The late Pilot Officer Campbell “Geeses” MacGillivray was born on June 17, 1921, son of Hugh John and Mary (nee MacMaster) MacGillivray of Kirk Hill. No doubt his athleticism began to develop in his formative years at Pine Grove School on the Laggan Road, but it was during his Alexandria High School years that Campbell’s reputation as an exceptionally gifted all-round athlete in skill and in sportsmanship emerged. Campbell seized opportunities to play as many sports as possible and excelled in all that he played, notably, track and field, hockey, soccer and lacrosse. Amongst his high school friends and in the Glengarry community, Campbell was affectionately known by the nickname “Geeses”.
As a young man attending AHS, Geeses’ athleticism was quickly recognized. The school’s track and field meet was held in the fall, and on these days Geeses displayed his formidable abilities. In his grade 10 year of 1938, he finished first in pole vault, high jump and the 880 yard run. He finished second in the 220 and 440 and third in the 100-yard races. That year he accumulated an overall 25 points to win the Senior Boys Trophy. His closest competitor that day finished with 19 points. Over his high school track and field career, Geeses was always one of the top three finishers in the field events of Pole Vault, Shot Put, High, Broad and Triple Jump, and on the track for 100, 220, 440, and 880 yard races. As a result of his consistent top finishes in all events that he entered, Geeses earned the distinct honour of winning the Senior Men’s Track and Field trophy for four consecutive years beginning in Grade 9 in 1937 through to Grade 12 in 1940. A similar feat has never since been repeated.
The winter months saw Geeses play for the Alexandria High School hockey team, playing either as the team centre forward or on defence as needed. In the early spring of 1941, the school hockey team won the Glengarry-Prescott Championship Trophy in a league consisting of school teams from Maxville, Vankleek Hill, Hawkesbury English and Hawkesbury French. That season, the Alexandria team went undefeated. Geeses served as team captain and led the team in scoring, netting 25 goals in eight league games. In the semi-finals AHS went on to win two games straight before taking on Hawkesbury French in a three-game final for the league title. Hawkesbury and Alexandria split the first two games so a third and deciding game was scheduled for a Friday night. This final game is recorded as having been played during a heavy snowfall. The teams agreed to play four 16-minute periods so that the snow could be shovelled from the outdoor surface between periods. The final score on this snowy evening was 6 – 5 for Alexandria, with Geeses scoring 5 of the team’s goals. Later, at a school sports banquet held at the Alexander Hall, Geeses was presented the Powers Trophy, recognizing the AHS team as league champions of the Prescott and Glengarry Intercollegiate Hockey League.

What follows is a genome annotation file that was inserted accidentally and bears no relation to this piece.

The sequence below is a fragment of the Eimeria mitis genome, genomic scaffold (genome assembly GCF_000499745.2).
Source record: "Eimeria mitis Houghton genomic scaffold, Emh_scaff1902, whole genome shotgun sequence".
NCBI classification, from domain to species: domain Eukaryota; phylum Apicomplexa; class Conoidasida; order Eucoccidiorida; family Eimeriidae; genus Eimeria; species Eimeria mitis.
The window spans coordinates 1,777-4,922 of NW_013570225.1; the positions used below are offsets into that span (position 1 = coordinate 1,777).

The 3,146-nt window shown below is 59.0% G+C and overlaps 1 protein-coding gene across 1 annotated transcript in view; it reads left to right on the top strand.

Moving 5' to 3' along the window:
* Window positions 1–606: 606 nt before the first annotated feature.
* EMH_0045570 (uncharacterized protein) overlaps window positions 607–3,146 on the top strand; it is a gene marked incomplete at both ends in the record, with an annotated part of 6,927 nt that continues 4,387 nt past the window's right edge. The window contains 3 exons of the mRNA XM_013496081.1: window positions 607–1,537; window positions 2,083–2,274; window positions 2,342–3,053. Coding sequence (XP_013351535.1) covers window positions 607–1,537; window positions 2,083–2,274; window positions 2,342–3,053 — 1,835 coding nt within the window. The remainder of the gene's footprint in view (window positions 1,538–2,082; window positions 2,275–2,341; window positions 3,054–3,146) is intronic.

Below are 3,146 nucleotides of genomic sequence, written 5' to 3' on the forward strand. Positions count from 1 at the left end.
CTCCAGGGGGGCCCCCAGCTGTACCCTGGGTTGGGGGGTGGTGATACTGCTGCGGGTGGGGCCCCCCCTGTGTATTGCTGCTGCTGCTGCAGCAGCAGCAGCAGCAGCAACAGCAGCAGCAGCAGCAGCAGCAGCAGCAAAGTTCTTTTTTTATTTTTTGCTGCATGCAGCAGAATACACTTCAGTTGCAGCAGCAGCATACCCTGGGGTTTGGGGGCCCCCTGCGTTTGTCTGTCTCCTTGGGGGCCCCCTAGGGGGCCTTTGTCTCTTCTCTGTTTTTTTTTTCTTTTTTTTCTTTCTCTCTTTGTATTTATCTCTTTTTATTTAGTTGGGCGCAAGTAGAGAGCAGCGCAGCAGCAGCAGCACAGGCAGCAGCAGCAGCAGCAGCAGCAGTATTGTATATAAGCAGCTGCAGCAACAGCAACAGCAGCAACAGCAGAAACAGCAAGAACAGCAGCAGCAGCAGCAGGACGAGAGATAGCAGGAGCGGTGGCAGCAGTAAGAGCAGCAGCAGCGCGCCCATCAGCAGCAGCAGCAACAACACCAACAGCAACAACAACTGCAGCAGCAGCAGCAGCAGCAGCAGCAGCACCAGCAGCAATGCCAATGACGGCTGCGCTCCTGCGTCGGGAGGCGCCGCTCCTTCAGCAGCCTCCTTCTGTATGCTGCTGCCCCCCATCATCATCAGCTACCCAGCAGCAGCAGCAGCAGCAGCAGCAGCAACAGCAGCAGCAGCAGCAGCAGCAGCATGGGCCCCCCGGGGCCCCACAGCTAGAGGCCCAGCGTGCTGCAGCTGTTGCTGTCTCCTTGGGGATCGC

While a student at AHS, Geeses’ exceptional hockey skills saw him recruited to play with the Cardinals, Alexandria’s entry in the Glengarry Junior Hockey League in 1939. The season opener was played in Martintown, and Campbell scored 3 of the goals in the 8-1 win over the home team. During that year he also played in the Cornwall O.C.O.T Juvenile League as a member of the Alexandria Red Blacks hockey team.
Many years later, in 1968, former school and teammates, Howie Morris, Adrien Filion and Biel Poirier sought permission from Geeses’ parents to name a trophy in honour of their friend to recognize the best hockey player in Glengarry. At the time, “Sports in the Glens” columnist for the Glengarry News Angus H. McDonell wrote, “It was an unanimous opinion of the Lions Club Sport committee that no young hockey player of any era in Glengarry showed more potential than the late Campbell MacGillivray, son of Mr. and Mrs. H.J. MacGillivray of Kirk Hill.” Thus, Geeses’ parents donated the J. Campbell MacGillivray Memorial Trophy in their son’s memory to the Alexandria Lions Club for presentation at its annual Sportsman’s Dinner. Fittingly, the first recipient was Ralph MacSweyn, a neighbour from the Laggan Road, who was inducted into the Hall of Fame for his own hockey and soccer accomplishments in 1993. Geeses remarkably captured the attention of all who played with him and against him and those who watched him play. Alexandria native Lee McCormick once shared with Geeses’ nephew and namesake Campbell that he remembered Geeses playing hockey on Alexandria’s outdoor rink and the only other player he has seen who could skate like Geeses was Paul Coffey of the Edmonton Oilers.